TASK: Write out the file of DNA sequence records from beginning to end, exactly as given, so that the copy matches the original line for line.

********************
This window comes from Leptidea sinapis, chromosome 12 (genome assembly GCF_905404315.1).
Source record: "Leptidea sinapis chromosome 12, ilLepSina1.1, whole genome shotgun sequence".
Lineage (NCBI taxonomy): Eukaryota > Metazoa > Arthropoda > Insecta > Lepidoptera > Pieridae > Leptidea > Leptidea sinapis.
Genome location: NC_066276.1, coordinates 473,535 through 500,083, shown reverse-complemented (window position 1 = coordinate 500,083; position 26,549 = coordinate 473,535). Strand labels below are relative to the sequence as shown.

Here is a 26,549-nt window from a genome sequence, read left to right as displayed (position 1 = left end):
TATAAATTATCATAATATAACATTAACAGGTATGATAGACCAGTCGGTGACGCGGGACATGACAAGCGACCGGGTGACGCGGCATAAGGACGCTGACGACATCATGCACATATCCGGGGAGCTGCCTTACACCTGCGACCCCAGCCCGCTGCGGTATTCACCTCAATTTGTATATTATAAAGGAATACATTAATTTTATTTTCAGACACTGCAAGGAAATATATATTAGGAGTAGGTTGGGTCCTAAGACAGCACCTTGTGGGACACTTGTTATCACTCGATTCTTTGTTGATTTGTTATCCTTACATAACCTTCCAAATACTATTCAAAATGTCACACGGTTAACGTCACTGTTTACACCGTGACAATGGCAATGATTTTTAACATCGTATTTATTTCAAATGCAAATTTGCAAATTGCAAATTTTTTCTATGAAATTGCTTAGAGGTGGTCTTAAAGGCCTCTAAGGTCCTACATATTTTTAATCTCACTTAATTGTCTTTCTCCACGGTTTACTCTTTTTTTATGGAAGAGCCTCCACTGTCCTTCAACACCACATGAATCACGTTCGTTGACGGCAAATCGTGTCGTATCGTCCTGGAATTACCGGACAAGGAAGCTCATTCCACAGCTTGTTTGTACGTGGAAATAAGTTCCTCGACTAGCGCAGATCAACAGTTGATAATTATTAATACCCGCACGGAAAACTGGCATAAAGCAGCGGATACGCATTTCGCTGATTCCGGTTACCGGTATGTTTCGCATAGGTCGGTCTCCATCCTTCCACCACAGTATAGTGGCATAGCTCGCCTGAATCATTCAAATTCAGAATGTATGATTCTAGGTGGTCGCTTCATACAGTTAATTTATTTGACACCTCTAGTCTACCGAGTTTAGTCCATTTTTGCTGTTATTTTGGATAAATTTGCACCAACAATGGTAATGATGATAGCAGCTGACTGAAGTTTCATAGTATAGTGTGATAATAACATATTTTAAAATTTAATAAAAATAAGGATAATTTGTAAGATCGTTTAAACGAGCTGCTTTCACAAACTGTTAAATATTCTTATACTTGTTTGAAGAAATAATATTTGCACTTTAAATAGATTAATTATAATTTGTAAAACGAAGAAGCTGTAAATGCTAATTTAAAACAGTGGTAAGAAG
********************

This window comes from Leptidea sinapis, chromosome 12 (genome assembly GCF_905404315.1).
Source record: "Leptidea sinapis chromosome 12, ilLepSina1.1, whole genome shotgun sequence".
Lineage (NCBI taxonomy): Eukaryota > Metazoa > Arthropoda > Insecta > Lepidoptera > Pieridae > Leptidea > Leptidea sinapis.
Genome location: NC_066276.1, coordinates 473,535 through 500,083, shown reverse-complemented (window position 1 = coordinate 500,083; position 26,549 = coordinate 473,535). Strand labels below are relative to the sequence as shown.

Here is a 26,549-nt window from a genome sequence, read left to right as displayed (position 1 = left end):
TATAAATTATCATAATATAACATTAACAGGTATGATAGACCAGTCGGTGACGCGGGACATGACAAGCGACCGGGTGACGCGGCATAAGGACGCTGACGACATCATGCACATATCCGGGGAGCTGCCTTACACCTGCGACCCCAGCCCGCTGCGGTATTCACCTCAATTTGTATATTATAAAGGAATACATTAATTTTATTTTCAGACACTGCAAGGAAATATATATTAGGAGTAGGTTGGGTCCTAAGACAGCACCTTGTGGGACACTTGTTATCACTCGATTCTTTGTTGATTTGTTATCCTTACATAACCTTCCAAATACTATTCAAAATGTCACACGGTTAACGTCACTGTTTACACCGTGACAATGGCAATGATTTTTAACATCGTATTTATTTCAAATGCAAATTTGCAAATTGCAAATTTTTTCTATGAAATTGCTTAGAGGTGGTCTTAAAGGCCTCTAAGGTCCTACATATTTTTAATCTCACTTAATTGTCTTTCTCCACGGTTTACTCTTTTTTTATGGAAGAGCCTCCACTGTCCTTCAACACCACATGAATCACGTTCGTTGACGGCAAATCGTGTCGTATCGTCCTGGAATTACCGGACAAGGAAGCTCATTCCACAGCTTGTTTGTACGTGGAAATAAGTTCCTCGACTAGCGCAGATCAACAGTTGATAATTATTAATACCCGCACGGAAAACTGGCATAAAGCAGCGGATACGCATTTCGCTGATTCCGGTTACCGGTATGTTTCGCATAGGTCGGTCTCCATCCTTCCACCACAGTATAGTGGCATAGCTCGCCTGAATCATTCAAATTCAGAATGTATGATTCTAGGTGGTCGCTTCATACAGTTAATTTATTTGACACCTCTAGTCTACCGAGTTTAGTCCATTTTTGCTGTTATTTTGGATAAATTTGCACCAACAATGGTAATGATGATAGCAGCTGACTGAAGTTTCATAGTATAGTGTGATAATAACATATTTTAAAATTTAATAAAAATAAGGATAATTTGTAAGATCGTTTAAACGAGCTGCTTTCACAAACTGTTAAATATTCTTATACTTGTTTGAAGAAATAATATTTGCACTTTAAATAGATTAATTATAATTTGTAAAACGAAGAAGCTGTAAATGCTAATTTAAAACAGTGGTAAGAAG